During the recent MSD webinar ‘Udder Health – The Past, The Present and The Future’, Peter Edmondson spoke about the challenges and opportunities for selective dry cow therapy (SDCT).
Peter Edmondson spent 35 years in dairy practice before forming UdderWise, a veterinary consultancy specialising in mastitis, milk quality and residues. Peter works with dairy farmers, vets and pharmaceutical and dairy processors around the world.
Peter stated that in the 1970s, the average cell count for a cow was 500,000ml, which lead to the introduction of the five point plan:
- Post-milking teat dipping;
- Milking machine;
- Treat clinical cases;
- Blanket dry cow therapy.
In 2020, the national herd achieved average cell counts of 178,000ml – with the target being 150,000ml.
The need to plan
Peter explained the importance of needing to plan when it comes to making a decision regarding SDCT: ”All herds are different, it is important to consult with your vet to develop a plan for your farm.
”Every farm has a different parlour, different winter housing and different management practices – because of this, one plan does not fit all,” he said.
Mastitis background information
Peter explained that farmers should identify the following three points regarding cow udder health:
”What are the issues on the farm – it is important to talk to your vet about mastitis/ somatic cell count (SCC) issues,” he said.
”What are the causes of mastitis / high SCC issues on the farm; the mastitis origin from during the lactation or the dry period?
”Is the mastitis clinical or subclinical; is the mastitis being caused by the environmental factors, or does the herd have an issue with contagious mastitis?
”This is where using milk recording data is important, it allows you to build a profile for each cow in your herd and identify possible issues,” Peter added.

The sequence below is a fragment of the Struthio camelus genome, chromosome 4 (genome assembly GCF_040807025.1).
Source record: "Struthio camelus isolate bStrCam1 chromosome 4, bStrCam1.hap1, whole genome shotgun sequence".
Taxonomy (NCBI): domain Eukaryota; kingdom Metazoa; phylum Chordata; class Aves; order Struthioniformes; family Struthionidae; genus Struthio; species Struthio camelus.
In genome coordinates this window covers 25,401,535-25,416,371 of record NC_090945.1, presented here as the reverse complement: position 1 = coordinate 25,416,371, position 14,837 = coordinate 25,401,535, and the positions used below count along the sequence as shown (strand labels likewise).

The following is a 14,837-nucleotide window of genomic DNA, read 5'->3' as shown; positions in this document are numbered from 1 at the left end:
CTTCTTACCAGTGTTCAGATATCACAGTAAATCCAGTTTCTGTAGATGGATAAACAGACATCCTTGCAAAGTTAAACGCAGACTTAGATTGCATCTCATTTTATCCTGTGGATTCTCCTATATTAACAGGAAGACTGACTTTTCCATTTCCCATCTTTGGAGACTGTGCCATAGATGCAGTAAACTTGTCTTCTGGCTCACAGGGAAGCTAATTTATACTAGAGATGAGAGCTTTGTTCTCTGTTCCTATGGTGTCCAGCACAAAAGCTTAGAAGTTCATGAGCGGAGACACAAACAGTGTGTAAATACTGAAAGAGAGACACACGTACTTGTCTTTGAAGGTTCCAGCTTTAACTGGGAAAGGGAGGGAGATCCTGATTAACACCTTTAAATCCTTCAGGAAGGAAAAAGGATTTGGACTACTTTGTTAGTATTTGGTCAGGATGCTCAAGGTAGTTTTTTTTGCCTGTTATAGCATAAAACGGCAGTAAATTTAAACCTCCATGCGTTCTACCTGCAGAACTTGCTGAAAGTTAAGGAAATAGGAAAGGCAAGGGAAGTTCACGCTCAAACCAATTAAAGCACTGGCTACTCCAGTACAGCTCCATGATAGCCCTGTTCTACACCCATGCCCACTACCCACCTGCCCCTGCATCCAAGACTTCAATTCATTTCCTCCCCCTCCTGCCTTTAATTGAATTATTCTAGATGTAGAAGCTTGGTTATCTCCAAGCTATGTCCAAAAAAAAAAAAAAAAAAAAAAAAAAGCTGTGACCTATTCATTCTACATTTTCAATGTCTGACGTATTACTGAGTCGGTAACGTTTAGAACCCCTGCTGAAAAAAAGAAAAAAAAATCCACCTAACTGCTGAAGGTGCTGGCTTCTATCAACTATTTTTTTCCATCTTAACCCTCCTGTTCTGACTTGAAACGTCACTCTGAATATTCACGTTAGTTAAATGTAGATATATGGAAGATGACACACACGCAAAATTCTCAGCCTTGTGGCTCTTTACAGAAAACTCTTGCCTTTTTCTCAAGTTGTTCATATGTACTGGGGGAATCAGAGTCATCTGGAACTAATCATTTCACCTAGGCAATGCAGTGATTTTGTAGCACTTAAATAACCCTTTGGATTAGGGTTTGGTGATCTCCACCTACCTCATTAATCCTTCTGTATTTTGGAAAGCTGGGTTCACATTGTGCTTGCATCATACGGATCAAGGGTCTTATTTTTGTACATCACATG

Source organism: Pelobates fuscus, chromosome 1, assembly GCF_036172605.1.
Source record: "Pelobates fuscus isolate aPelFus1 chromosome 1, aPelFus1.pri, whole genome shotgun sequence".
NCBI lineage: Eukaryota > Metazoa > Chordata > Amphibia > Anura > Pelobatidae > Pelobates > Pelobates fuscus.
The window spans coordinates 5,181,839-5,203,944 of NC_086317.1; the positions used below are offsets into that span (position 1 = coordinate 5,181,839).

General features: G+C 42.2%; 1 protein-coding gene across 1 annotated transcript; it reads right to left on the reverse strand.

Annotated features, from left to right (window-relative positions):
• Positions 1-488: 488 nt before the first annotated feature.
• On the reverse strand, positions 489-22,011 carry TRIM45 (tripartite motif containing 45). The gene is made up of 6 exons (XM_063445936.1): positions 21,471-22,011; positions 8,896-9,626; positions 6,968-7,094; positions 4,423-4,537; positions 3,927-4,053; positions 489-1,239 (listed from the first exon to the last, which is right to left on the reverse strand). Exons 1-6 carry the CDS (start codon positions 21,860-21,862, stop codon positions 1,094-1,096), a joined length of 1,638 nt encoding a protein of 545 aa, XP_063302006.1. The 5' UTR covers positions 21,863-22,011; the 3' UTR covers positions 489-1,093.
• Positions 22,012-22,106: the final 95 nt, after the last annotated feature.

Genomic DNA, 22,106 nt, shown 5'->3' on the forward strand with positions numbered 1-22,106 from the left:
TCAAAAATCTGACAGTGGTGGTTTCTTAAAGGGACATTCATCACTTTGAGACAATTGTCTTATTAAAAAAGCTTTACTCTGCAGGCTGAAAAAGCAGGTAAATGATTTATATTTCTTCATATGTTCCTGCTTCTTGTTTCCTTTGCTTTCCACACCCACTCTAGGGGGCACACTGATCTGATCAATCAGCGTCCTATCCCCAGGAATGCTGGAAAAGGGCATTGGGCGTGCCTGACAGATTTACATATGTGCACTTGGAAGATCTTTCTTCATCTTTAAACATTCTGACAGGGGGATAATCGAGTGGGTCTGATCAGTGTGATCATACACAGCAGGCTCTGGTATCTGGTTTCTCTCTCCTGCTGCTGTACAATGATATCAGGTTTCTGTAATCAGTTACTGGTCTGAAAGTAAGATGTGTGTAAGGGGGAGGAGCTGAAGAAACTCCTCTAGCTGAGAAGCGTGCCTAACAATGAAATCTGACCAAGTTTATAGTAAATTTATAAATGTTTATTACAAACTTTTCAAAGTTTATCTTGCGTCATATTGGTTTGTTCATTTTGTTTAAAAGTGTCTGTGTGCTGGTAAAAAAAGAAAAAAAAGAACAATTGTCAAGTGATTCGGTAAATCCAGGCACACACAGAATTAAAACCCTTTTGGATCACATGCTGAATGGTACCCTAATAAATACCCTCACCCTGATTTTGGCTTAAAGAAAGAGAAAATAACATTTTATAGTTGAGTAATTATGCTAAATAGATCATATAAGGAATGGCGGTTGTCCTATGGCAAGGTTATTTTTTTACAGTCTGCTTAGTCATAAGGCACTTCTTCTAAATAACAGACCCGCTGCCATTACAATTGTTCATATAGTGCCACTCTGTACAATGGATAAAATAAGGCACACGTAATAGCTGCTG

”Looking to the future, farmers should be consulting with their vets when looking at milk recording data – this will allow farmers to select the correct treatments for individual cows.”
Throughout Peter’s presentation, he outlined the Animal Health Ireland (AHI) selective dry-cow strategy, stating that: ”It is a good starting point for you to select suitable cows and develop a plan for your herd.
”But it is important to remember that the thresholds should be developed on a herd by [the] herd basic [philosophy] ‘one plan does not fit all‘.
”Each herd should develop the threshold based on their herd and the data collected from milking recording,” he said.
For example, AHI selective dry-cow strategy may be considered in herds:
- Where there is good evidence of a low prevalence of infection, e.g. a bulk milk SCC consistently below 200,000cells/ml, a dry period new infection rate of less
- Where good practices and high levels of hygiene can be achieved at drying-off, throughout the dry-period and at calving;
- Where regular milk recording is carried out, with at least one recording in the last month prior to drying-off;
- Where the herd keeper is willing to engage with their veterinary practitioner in decision-making around their dry-cow treatment programme.